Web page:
How To Build a Patio Using Pavers or Patio Blocks
The Old Patio Needs Work
As long as your plan is not overly complex, installing a paver patio is a project you can do yourself without hiring a professional landscaper.
- Patio planning and layout
- Purchasing Patio Materials
- Excavating The Patio
- Laying Paver Base and Sand
- Installing Paver Bricks
A good patio plan will help to ensure that your project stays within budget and will move forward without delay.
When you are done with your patio plan you should know:
- the approximate size of your finished patio
- the style/type of paver bricks or patio blocks you want to use in your patio
- the paver pattern you will use
- the number of pavers you will need
- the amount of paver base and sand needed
- the project tools you will purchase
- the project tools you will rent
- what additional materials you will need such as paver edging, landscape fabric, grass seed, etc.
- the location of your underground utilities (if any)
STEP 2 - PURCHASE TOOLS AND ORDER MATERIALS
Call Diggers Hotline (811) and arrange for them to come mark the locations of your underground utilities. You do not want to sever a gas or electric line while digging your patio.
Below is a list of the tools and materials I used on my patio project.
Patio Project Tools
- Wet saw (portable or stationary)(rent or purchase)
- Round point shovel
- Square point shovel (optional)
- Flat trowel
- Garden rake
- Line level
- Large Hammer
- Masonary chisel
- Compactor (hand or powered)(purchase or rent)
- Hatchet for tree roots (optional)
Patio Project Materials
- Crushed limestone paver base (local landscape supply)
- Concrete (coarse) sand (local landscape supply)
- Paver bricks, patio blocks, stone, or other (Home Depot)
- Landscape fabric (Home Depot)
- 1" outside diameter PVC pipe (2 lengths) (Home Depot)
- Paver edging & stakes (Home Depot)
- Grass seed mulch combo (Home Depot)
STEP 3 - BEGIN EXCAVATING
Excavating the patio is one of the most time consuming and labor intensive aspects of a patio building project. If your project is small you can dig by hand. For larger projects you may want to rent a mini-excavator or skid steer. The mini-excavator is not overly complicated to operate and can be used for other tasks such as hauling the pavers, paver base, and sand from the front of your home to the patio site.
To determine how deep to excavate, add the paver base (4"), plus the sand layer (1"), plus the height of your pavers (2 1/2") =
4" + 1" + 2 1/2" = 7 1/2" deep.
* For proper drainage slope your patio away from the house 1" drop every 8 feet.
* Excavate an additional 2" on all outside edges of your patio to allow for installation of paver edging.
In the picture above the patio has been excavated with the proper slope for drainage away from the house.
STEP 4 - ADDING PAVER BASE, SAND, AND PAVERS
To help gauge the correct amount of paver base insert stakes at opposite ends of the hole. Starting with the stake in the upper left corner (use picture as reference) measure up 4" (the depth of the paver base) and make a mark. Use a string and a line level to mark all other stakes. *Remember to retain the correct amount of slope away from the house. To do that you will have to measure down from level.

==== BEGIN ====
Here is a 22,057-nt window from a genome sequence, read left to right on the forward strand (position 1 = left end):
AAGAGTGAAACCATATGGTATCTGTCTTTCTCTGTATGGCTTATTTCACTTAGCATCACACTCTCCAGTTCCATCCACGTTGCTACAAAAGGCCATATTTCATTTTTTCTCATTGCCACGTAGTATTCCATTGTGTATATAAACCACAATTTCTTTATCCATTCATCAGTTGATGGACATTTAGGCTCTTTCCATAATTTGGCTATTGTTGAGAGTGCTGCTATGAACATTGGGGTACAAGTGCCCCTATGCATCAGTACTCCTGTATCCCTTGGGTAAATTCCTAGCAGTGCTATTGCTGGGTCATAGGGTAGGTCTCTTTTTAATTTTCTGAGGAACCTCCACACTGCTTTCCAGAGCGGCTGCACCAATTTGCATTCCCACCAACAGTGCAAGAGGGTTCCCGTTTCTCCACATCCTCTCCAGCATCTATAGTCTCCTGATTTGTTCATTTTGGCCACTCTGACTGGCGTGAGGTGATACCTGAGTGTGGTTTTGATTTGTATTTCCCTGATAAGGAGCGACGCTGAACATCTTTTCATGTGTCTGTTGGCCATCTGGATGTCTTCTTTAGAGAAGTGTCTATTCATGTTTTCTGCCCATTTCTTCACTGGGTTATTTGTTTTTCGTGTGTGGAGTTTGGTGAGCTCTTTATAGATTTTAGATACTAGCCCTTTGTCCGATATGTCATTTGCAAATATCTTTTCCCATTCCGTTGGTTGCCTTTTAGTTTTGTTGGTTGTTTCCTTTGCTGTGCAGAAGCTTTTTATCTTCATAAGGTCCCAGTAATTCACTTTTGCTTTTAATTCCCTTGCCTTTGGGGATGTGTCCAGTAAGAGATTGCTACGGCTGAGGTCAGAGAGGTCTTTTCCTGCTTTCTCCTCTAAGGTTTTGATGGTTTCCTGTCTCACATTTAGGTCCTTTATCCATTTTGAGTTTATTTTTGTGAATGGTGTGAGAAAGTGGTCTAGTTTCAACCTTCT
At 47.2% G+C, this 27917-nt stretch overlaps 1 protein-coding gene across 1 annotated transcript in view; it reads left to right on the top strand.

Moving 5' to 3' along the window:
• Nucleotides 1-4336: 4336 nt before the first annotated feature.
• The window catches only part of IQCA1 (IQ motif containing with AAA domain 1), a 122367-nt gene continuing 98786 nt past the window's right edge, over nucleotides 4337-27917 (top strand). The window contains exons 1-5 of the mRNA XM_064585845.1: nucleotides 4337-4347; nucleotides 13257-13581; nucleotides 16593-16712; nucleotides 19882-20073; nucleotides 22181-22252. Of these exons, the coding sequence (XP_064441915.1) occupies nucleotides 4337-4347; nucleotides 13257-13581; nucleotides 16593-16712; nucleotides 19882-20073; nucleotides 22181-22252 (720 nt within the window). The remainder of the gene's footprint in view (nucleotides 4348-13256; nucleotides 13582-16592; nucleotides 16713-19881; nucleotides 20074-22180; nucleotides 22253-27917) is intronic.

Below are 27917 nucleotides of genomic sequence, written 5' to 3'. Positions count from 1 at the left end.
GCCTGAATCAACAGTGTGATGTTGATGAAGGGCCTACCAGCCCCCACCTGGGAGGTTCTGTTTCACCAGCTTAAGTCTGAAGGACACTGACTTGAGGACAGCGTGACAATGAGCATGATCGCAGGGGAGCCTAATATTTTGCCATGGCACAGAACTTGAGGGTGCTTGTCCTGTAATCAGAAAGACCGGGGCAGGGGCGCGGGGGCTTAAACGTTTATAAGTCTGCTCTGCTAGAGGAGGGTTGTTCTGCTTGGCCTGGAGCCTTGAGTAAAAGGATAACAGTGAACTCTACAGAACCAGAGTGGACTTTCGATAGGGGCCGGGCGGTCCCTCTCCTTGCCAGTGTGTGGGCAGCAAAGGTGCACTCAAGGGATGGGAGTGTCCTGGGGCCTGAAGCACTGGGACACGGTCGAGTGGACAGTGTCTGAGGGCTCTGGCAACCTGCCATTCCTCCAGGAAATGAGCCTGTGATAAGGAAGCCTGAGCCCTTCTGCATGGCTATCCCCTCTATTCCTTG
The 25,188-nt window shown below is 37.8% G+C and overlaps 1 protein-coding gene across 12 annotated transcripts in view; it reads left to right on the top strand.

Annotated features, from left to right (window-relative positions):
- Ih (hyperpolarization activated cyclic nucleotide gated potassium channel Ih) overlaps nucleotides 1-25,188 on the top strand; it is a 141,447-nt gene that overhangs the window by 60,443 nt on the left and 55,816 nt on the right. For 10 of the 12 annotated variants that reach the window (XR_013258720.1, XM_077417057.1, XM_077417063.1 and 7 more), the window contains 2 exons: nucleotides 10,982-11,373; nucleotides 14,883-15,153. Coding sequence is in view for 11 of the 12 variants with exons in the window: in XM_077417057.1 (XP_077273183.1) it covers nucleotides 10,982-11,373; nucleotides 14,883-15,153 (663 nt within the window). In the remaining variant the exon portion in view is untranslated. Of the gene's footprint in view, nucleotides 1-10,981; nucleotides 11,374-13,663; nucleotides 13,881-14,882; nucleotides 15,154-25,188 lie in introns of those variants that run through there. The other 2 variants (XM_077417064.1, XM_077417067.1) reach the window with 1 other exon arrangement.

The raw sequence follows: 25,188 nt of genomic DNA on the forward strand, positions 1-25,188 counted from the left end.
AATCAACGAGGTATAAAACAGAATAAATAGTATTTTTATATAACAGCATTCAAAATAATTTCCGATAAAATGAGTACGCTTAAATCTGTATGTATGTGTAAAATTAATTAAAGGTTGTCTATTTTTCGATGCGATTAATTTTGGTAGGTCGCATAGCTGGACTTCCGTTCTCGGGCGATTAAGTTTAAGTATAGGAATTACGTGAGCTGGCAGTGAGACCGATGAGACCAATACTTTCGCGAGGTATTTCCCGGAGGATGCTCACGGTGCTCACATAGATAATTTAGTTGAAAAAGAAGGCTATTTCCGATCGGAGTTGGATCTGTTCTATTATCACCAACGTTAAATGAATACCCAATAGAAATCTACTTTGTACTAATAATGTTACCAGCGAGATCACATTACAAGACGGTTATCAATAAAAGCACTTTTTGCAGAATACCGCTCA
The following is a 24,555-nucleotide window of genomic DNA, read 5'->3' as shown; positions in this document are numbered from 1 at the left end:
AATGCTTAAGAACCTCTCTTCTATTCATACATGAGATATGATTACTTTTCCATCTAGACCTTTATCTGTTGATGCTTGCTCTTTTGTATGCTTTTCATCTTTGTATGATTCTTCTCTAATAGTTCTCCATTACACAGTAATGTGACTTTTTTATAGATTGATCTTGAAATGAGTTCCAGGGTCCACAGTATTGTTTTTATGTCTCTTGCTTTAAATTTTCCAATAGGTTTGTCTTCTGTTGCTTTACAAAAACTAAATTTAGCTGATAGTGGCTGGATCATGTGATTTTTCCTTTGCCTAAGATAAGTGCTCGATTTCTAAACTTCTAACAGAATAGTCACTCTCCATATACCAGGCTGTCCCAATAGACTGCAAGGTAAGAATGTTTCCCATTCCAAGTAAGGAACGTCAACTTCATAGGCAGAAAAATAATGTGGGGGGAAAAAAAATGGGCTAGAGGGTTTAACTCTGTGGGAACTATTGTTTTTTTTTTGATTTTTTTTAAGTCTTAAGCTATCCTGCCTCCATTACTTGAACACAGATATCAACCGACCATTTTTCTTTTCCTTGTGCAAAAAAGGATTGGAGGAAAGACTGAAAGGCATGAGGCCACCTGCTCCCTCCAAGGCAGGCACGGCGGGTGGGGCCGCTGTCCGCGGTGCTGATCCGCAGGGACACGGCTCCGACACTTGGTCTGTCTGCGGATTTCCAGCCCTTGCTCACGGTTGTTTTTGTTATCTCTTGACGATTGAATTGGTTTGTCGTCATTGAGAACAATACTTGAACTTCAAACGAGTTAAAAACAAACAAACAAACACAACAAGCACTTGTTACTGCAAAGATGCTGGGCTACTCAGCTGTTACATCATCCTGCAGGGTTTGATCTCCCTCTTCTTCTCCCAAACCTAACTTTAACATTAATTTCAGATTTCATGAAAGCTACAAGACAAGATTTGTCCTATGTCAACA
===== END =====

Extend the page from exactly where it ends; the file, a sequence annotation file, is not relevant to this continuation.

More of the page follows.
* It is recommended that you add, wet and compact the paver base 1" - 2" at a time. Once the paver base has been completely compacted, you can remove the stakes.
STEP 5 - INSTALLING THE PAVERS
The final step before laying the pavers is to temporarily install the paver edging followed by a 1" layer of coarse sand. Do not pound the edging stakes all the way into the ground as you may want to tighten everything up after the pavers are in.
Once the edging is installed, place two PVC 3/4" inner diameter (1" outer diameter) pipes on the paver base. Check the level of the PVC pipes to make sure they are sloping away from the house. Shovel some sand onto the PVC pipes then use a long straight board to compact and screed the sand smooth, using the PVC pipes as a guide.
As you move the PVC pipe to new locations you will need to fill in the voids left behind. To do this add some sand to the void then use a flat trowel to smooth it off.
It is likely that you will need to cut some pavers when installing your patio. You can either rent a wet saw or purchase one. I purchased a Dewalt saw. You can read my review of the saw here Dewalt DW861W Masonary Saw Review.
If the starting point of your patio is accesible after sand has been laid, you can screed all of your sand out before adding pavers. Otherwise, lay a small amount of sand, screed, then install some pavers and repeat.
After paver installation check the tightness of the edging. If loose make necessary adjustments and restake. If you are using "L" shaped stakes, make sure the "L" faces the paver bricks. This will hold the edging against the pavers much tighter.
The patio is finished, the only job remaining is landscaping next to the patio. If you are replanting grass, backfill with good quality soil and spread a grass/mulch combo product. * Step-down the soil then loosen the very top with rake. If you do not step-down the soil as you backfill, it will sink over time.
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